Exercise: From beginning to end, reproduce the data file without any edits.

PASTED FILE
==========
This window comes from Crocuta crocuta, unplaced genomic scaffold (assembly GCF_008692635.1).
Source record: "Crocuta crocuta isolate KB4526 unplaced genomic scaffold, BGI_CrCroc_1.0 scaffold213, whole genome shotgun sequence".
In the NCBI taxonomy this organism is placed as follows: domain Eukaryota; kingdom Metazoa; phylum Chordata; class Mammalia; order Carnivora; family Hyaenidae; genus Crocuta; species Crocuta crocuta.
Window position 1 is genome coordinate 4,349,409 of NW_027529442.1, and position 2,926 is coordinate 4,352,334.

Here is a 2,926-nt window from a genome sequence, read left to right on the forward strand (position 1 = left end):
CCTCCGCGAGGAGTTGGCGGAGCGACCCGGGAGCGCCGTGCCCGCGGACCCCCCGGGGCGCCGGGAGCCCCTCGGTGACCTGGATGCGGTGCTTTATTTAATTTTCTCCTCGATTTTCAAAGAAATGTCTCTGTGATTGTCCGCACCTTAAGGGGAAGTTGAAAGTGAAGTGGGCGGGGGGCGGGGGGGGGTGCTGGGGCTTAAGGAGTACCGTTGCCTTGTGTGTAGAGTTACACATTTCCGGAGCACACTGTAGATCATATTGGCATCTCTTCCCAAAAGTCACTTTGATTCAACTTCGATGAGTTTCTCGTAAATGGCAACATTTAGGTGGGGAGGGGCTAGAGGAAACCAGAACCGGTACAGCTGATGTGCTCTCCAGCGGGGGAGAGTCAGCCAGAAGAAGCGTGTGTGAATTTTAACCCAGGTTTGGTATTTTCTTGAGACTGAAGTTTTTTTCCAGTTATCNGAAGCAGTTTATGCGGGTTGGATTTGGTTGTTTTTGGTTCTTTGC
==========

This window comes from Crocuta crocuta, unplaced genomic scaffold (assembly GCF_008692635.1).
Source record: "Crocuta crocuta isolate KB4526 unplaced genomic scaffold, BGI_CrCroc_1.0 scaffold213, whole genome shotgun sequence".
In the NCBI taxonomy this organism is placed as follows: domain Eukaryota; kingdom Metazoa; phylum Chordata; class Mammalia; order Carnivora; family Hyaenidae; genus Crocuta; species Crocuta crocuta.
Window position 1 is genome coordinate 4,349,409 of NW_027529442.1, and position 2,926 is coordinate 4,352,334.

Here is a 2,926-nt window from a genome sequence, read left to right on the forward strand (position 1 = left end):
CCTCCGCGAGGAGTTGGCGGAGCGACCCGGGAGCGCCGTGCCCGCGGACCCCCCGGGGCGCCGGGAGCCCCTCGGTGACCTGGATGCGGTGCTTTATTTAATTTTCTCCTCGATTTTCAAAGAAATGTCTCTGTGATTGTCCGCACCTTAAGGGGAAGTTGAAAGTGAAGTGGGCGGGGGGCGGGGGGGGGTGCTGGGGCTTAAGGAGTACCGTTGCCTTGTGTGTAGAGTTACACATTTCCGGAGCACACTGTAGATCATATTGGCATCTCTTCCCAAAAGTCACTTTGATTCAACTTCGATGAGTTTCTCGTAAATGGCAACATTTAGGTGGGGAGGGGCTAGAGGAAACCAGAACCGGTACAGCTGATGTGCTCTCCAGCGGGGGAGAGTCAGCCAGAAGAAGCGTGTGTGAATTTTAACCCAGGTTTGGTATTTTCTTGAGACTGAAGTTTTTTTCCAGTTATCNGAAGCAGTTTATGCGGGTTGGATTTGGTTGTTTTTGGTTCTTTGC